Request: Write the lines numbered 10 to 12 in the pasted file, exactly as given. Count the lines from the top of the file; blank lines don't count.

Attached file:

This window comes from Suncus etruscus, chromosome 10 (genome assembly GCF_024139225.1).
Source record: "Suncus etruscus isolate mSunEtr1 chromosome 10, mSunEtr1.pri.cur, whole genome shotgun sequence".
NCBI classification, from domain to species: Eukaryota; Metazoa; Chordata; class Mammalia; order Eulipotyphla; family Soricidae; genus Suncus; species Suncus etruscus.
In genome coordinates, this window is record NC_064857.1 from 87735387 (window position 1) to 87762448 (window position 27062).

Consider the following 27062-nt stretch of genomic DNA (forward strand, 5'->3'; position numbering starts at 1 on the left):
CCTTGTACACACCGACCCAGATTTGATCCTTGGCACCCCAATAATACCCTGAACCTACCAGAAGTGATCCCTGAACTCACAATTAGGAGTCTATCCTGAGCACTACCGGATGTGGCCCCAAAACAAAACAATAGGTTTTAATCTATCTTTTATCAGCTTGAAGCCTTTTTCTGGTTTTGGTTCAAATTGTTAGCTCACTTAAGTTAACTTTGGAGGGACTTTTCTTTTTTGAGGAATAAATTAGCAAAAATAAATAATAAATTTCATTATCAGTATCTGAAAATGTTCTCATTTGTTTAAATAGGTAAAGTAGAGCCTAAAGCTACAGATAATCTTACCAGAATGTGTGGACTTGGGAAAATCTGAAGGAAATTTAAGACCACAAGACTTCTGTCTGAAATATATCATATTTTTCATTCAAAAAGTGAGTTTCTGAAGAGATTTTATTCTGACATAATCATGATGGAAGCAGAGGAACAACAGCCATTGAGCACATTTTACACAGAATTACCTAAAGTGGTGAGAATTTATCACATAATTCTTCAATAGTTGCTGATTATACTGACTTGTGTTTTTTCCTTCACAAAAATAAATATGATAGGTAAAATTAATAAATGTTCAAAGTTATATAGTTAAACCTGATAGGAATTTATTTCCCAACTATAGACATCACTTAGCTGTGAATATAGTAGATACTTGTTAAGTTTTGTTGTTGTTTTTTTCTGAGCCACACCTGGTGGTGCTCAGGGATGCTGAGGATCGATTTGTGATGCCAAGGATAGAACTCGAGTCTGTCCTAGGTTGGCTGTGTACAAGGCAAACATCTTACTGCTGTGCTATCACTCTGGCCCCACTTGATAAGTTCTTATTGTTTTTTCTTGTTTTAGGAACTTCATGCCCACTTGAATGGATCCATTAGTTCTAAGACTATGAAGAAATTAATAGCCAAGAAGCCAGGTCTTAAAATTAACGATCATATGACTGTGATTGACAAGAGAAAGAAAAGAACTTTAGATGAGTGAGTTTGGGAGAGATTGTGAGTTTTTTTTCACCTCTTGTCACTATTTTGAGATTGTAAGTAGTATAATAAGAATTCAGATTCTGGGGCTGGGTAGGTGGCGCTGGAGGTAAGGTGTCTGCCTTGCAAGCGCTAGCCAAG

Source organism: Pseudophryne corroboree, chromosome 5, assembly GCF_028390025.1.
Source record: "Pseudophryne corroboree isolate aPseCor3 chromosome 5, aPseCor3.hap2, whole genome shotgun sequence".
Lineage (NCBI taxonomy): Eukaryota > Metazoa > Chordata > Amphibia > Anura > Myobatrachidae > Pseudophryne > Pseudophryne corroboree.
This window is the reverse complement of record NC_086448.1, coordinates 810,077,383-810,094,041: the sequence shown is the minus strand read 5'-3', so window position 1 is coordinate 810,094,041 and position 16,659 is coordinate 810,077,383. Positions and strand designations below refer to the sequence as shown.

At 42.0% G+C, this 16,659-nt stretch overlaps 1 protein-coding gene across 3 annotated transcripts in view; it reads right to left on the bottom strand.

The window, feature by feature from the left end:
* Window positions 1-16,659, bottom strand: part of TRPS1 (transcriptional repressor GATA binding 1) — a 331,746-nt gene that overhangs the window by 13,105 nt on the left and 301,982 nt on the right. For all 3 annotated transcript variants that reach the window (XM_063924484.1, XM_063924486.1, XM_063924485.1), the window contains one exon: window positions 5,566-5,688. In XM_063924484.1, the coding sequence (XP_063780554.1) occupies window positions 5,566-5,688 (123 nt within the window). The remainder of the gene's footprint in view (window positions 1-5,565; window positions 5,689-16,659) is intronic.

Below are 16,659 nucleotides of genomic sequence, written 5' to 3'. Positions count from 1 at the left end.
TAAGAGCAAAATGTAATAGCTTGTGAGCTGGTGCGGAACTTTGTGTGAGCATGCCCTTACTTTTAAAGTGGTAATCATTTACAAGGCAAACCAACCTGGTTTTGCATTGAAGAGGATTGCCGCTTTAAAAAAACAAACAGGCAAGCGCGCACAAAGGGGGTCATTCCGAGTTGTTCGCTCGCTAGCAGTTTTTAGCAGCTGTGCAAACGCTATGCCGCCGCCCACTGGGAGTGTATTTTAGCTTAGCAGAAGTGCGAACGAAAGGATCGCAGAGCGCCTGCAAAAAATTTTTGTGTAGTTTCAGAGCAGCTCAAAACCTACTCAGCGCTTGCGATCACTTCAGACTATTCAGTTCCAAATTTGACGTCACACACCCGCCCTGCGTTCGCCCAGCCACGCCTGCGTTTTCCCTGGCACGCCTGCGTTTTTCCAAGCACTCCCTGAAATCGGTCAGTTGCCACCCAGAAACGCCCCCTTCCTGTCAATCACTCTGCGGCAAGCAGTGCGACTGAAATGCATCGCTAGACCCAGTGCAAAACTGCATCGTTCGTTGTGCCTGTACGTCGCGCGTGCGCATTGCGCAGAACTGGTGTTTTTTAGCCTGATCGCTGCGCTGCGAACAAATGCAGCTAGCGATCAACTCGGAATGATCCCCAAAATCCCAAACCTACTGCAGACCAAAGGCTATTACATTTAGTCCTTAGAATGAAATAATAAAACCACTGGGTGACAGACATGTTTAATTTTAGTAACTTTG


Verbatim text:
This window is the reverse complement of record NC_086448.1, coordinates 810,077,383-810,094,041: the sequence shown is the minus strand read 5'-3', so window position 1 is coordinate 810,094,041 and position 16,659 is coordinate 810,077,383. Positions and strand designations below refer to the sequence as shown.

At 42.0% G+C, this 16,659-nt stretch overlaps 1 protein-coding gene across 3 annotated transcripts in view; it reads right to left on the bottom strand.

The window, feature by feature from the left end: